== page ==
A national scheme to conserve and repair England’s cathedrals from which Truro cathedral was awarded £1.05 million has significantly reduced immediate risks, a report published yesterday said. The £40 million First World War Centenary Cathedral Repairs Fund, launched by the Government in 2014, invited applications from Catholic and Church of England cathedrals to address urgent repair works. The fund prioritised making buildings weatherproof, safe and open to the public as well as ensuring they would be in a safe condition to host acts of remembrance for the centenary of the First World War armistice in 2018.
Truro Cathedral Received a total of £1.05 million, including £50,000 to undertake preventative work on mullions on the north west and north east spirelets in 2014, and £1 million towards the cathedral’s £3.2m roof appeal, enabling the completion of the re-slating of the western arm of the cathedral roof in 2015 and 2017.
In total, the roof appeal has so far raised £1.47m, leaving just over £1.7m to raise. January 2018 marked the completion of the second phase of physical repairs, with 30,230 of the total 60,000 slates now replaced. The planned third and final phase will replace all slates on the eastern arm of the cathedral. It is hoped physical works will complete in 2020 but this is dependent on securing the remaining funds needed.
In total, 146 awards were made to 57 cathedrals over two phases between 2014-2018. Twelve cathedrals, including Truro, were awarded more than £1 million each, and the average award was £274,000.
Today’s independent report shows a significant reduction of problems requiring immediate repair as a result of the investment but warned that recipients all had outstanding repairs in areas not covered by the scheme.
Grants were awarded by an independent panel chaired by Sir Paul Ruddock, a position appointed by the Secretary of State. The Fund was administered by the Church of England’s Cathedrals and Church Buildings Division (CCB) on behalf of the Department for Digital, Culture, Media & Sport, with the CCB praised in the report for cost efficiency and excellent communication.
The report concluded that the fund had been successful in achieving its aims and met a funding need that could not be met elsewhere, adding that areas of cathedrals covered by grant-aided projects had been very largely changed from needing urgent repair to needing routine maintenance only.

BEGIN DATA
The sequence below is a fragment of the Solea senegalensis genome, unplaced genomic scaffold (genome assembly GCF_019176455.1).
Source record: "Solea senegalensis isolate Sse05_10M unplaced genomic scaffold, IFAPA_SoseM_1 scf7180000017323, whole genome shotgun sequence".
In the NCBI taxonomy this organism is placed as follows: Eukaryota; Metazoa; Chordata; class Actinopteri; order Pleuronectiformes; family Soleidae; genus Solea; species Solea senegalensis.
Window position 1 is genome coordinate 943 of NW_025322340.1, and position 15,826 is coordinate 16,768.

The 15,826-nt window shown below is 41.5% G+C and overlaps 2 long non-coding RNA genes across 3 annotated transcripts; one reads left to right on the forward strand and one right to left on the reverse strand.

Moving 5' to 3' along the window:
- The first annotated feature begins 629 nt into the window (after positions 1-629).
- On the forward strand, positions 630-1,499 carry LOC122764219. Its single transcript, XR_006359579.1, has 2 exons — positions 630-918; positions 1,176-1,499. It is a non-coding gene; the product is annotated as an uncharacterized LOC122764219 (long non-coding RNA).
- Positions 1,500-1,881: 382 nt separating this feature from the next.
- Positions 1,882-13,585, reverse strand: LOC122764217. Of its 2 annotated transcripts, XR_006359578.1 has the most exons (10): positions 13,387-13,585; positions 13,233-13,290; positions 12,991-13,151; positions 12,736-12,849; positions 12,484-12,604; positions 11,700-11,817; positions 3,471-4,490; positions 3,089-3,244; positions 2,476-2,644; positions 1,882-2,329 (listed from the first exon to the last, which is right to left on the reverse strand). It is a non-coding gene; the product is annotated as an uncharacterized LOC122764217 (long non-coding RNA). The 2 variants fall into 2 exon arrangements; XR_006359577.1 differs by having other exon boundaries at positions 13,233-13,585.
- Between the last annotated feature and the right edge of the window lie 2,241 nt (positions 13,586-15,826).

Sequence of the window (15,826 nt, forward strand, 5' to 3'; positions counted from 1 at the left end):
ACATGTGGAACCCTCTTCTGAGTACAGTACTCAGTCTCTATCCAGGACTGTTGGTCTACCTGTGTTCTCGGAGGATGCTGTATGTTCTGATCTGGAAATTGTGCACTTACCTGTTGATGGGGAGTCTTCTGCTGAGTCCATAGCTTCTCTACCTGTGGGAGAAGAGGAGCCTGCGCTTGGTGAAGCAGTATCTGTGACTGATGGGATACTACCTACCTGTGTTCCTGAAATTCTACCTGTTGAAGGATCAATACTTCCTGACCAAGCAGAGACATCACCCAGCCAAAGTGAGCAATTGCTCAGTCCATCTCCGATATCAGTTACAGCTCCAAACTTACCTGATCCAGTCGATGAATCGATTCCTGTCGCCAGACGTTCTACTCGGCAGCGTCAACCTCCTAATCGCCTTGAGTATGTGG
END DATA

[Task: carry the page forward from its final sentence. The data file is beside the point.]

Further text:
In 2014, Truro Cathedral commenced ‘Cornwall Remembers’ - a four-year project to commemorate World War One in Cornwall. It has been run by the cathedral in partnership with individuals, local community groups and organisations.
Over the four years, the cathedral has hosted many commemorative events and services marking significant moments during the war. A major focus for these was August and November 2014 when the cathedral held a series of talks, displays and concerts that focused on many aspects of the War and its significance. The programme has tried to show that the War had many faces, and explored something of the horror, the courage and the determination of people not to be overcome by despair that the War consistently evokes. This autumn Truro Cathedral is providing another series of events to commemorate the end of the conflict, culminating on Sunday 11th November 2018 with a poppy-drop from the cathedral’s central tower.
The Dean of Truro, the Very Reverend Roger Bush, said: “Truro Cathedral sits at the very heart of our community and is a place that touches the lives of tens of thousands every year. The grants received from the fund have enabled us to undertake significant portions of the repair works needed in order to preserve and protect the cathedral, not just for those experiencing the cathedral today, but for generations to come.”
The Bishop of Worcester, Dr John Inge, the Church of England’s lead bishop for churches and cathedrals said: “Cathedrals such as Truro are at the forefront of the nation’s acts of remembrance each year, and have huge economic, spiritual and missional impact on their communities.
“This fund has been an imaginative and welcome resource to ensure our cathedrals are fit for this commemoration, as well as underpinning the vital contributions they make to their communities.
“It is vital that we do not stop here, and continue our commitment as a nation to protecting Truro and all England’s cathedrals for generations to come. We look forward to continuing a constructive dialogue with the Government around future funding collaborations.”
To read more about the roof restoration project, please visit the restoration section of our website.